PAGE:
Windows XP Service Pack 2 an attacker must have valid logon credentials to
    exploit this vulnerability. The vulnerability could not be exploited
    remotely by anonymous users on Windows 2000, Windows XP Service Pack 1,
    and Windows XP Service Pack 2.

    Note If the security updates that are provided by Microsoft Security
    Bulletin
    <http://www.microsoft.com/technet/security/bulletin/MS05-039.mspx>
    MS05-039 have not been installed on Windows 2000, this issue could be
    exploited remotely by anonymous users. . If these security updates have
    been installed, this issue is restricted to authenticated users on Windows
    2000. On Windows XP Service Pack 1, this issue is restricted to
    authenticated users, even without the security updates that are provided
    by <http://www.microsoft.com/technet/security/bulletin/MS05-039.mspx>
    MS05-039.

    Could the vulnerability be exploited over the Internet?
    Not in most cases. An attacker must be able to log on to the specific
    system that is targeted for attack. Firewall best practices and standard
    default firewall configurations can help protect against attacks that
    originate from the Internet. Microsoft has provided information about how
    you can help protect your PC. End users can visit the Protect Your PC Web
    site. IT professionals can visit the Security Guidance Center Web site. On
    Windows XP Service Pack 2, an attacker must be able to log on to the
    specific system that is targeted for attack. An anonymous attacker cannot
    load and run a program remotely by using this vulnerability.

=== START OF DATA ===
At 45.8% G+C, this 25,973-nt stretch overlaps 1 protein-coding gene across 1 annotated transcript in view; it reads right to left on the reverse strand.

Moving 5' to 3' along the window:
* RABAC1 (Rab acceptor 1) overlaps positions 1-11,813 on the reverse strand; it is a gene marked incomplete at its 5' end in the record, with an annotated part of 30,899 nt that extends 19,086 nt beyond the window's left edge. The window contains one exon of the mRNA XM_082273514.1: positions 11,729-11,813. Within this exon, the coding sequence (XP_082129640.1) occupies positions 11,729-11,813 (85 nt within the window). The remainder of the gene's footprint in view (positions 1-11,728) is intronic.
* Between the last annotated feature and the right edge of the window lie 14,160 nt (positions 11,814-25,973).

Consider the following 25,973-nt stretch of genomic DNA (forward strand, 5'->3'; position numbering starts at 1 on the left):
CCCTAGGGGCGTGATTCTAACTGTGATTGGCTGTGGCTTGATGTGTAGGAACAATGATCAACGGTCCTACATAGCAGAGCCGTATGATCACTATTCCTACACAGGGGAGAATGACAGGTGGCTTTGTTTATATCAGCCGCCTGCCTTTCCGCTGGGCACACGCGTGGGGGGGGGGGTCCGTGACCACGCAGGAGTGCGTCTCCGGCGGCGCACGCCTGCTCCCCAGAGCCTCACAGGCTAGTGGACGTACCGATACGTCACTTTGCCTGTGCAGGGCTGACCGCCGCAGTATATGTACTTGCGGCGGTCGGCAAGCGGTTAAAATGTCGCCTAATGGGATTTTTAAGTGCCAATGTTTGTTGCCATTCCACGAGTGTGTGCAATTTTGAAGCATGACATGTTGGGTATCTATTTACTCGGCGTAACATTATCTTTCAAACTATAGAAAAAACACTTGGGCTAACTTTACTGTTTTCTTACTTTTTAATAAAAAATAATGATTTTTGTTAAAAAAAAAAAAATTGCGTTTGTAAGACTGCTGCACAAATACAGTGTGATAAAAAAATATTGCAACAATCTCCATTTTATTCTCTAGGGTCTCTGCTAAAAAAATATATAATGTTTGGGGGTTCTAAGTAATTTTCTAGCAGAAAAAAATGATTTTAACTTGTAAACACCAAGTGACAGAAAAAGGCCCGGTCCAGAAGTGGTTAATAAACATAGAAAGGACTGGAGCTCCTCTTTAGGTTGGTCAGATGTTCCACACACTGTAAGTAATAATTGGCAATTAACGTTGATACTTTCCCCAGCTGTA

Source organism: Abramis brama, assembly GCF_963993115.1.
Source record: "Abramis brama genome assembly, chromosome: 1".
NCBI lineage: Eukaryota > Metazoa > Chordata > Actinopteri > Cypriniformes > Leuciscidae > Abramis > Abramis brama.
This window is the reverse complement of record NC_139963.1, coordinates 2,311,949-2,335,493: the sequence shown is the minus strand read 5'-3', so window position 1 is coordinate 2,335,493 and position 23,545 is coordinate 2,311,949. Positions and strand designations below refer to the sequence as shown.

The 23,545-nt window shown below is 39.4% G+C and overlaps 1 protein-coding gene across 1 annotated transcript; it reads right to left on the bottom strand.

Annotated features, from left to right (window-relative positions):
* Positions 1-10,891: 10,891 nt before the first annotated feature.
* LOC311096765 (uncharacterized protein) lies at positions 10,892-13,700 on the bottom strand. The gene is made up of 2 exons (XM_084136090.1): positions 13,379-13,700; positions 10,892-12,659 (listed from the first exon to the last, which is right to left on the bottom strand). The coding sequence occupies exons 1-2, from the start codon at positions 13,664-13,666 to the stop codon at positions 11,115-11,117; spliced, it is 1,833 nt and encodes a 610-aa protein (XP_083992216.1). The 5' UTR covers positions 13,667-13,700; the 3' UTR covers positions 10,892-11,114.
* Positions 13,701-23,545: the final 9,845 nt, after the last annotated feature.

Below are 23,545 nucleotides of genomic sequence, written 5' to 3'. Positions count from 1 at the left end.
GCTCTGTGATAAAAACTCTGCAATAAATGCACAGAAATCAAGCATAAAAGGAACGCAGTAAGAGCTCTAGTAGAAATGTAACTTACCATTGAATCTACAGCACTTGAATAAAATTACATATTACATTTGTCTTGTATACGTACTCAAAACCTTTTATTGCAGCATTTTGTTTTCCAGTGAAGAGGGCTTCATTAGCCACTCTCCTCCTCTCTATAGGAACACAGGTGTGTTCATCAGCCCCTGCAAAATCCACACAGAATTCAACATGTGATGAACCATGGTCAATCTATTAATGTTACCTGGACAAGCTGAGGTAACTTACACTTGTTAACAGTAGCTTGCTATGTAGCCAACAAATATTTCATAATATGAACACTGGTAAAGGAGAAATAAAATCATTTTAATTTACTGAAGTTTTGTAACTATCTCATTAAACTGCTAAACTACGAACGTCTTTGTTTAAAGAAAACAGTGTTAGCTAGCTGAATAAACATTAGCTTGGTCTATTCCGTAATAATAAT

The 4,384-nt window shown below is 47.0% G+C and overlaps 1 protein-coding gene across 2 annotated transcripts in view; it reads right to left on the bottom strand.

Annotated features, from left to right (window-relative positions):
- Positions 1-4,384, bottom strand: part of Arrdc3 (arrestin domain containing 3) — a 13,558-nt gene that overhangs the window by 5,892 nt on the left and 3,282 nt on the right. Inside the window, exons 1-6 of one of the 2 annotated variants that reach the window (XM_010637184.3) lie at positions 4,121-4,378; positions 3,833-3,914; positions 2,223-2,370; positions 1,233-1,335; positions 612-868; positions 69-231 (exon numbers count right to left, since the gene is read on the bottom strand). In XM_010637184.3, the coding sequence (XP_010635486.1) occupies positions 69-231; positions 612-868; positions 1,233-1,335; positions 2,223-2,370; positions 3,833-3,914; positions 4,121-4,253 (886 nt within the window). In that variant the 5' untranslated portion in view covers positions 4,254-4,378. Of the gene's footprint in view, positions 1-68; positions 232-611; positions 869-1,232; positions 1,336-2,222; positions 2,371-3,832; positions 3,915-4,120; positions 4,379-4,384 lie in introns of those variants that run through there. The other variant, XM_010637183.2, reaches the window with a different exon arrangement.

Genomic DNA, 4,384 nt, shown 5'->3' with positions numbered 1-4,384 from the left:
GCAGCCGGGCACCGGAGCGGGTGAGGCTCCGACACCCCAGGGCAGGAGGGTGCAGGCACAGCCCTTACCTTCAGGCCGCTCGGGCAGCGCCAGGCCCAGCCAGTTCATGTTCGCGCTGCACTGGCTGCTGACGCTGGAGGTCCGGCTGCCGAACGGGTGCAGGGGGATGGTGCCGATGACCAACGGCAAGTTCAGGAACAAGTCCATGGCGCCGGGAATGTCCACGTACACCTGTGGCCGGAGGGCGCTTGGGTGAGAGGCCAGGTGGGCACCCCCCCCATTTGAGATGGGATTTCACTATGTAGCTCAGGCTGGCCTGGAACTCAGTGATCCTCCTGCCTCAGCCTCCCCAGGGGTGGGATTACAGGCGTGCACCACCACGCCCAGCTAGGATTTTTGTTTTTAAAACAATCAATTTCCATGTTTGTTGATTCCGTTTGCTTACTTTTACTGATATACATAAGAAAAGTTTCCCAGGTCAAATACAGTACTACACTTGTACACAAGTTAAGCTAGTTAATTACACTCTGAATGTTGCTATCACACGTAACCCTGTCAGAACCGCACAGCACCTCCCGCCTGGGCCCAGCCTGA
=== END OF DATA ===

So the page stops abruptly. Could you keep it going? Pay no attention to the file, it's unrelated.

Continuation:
What does the update do?
    The update removes the vulnerability by modifying the way that the Plug
    and Play service validates the length of a message before it passes the
    message to the allocated buffer.

    When this security bulletin was issued, had this vulnerability been
    publicly disclosed?
    No. Microsoft received information about this vulnerability through
    responsible disclosure. Microsoft had not received any information to
    indicate that this vulnerability had been publicly disclosed when this
    security bulletin was originally issued.

    When this security bulletin was issued, had Microsoft received any reports
    that this vulnerability was being exploited?
    No. Microsoft had not received any information to indicate that this
    vulnerability had been publicly used to attack customers and had not seen
    any examples of proof of concept code published when this security
    bulletin was originally issued.

    How does this vulnerability relate to the Plug and Play Vulnerability that
    is corrected by MS05-039?
    Both vulnerabilities affect the Plug and Play component. However, this
    update addresses a new vulnerability that was not addressed as part of
    MS05-039. MS05-039 helps protect against the vulnerability that is
    discussed in that bulletin, but does not address this new vulnerability.
    This update does replace MS05-039. You can install this update to help
    protect your system against both vulnerabilities.

    ADDITIONAL INFORMATION

    The information has been provided by Microsoft Product Security.
    The original article can be found at:
    <http://www.microsoft.com/technet/security/bulletin/MS05-047.mspx>
    http://www.microsoft.com/technet/security/bulletin/MS05-047.mspx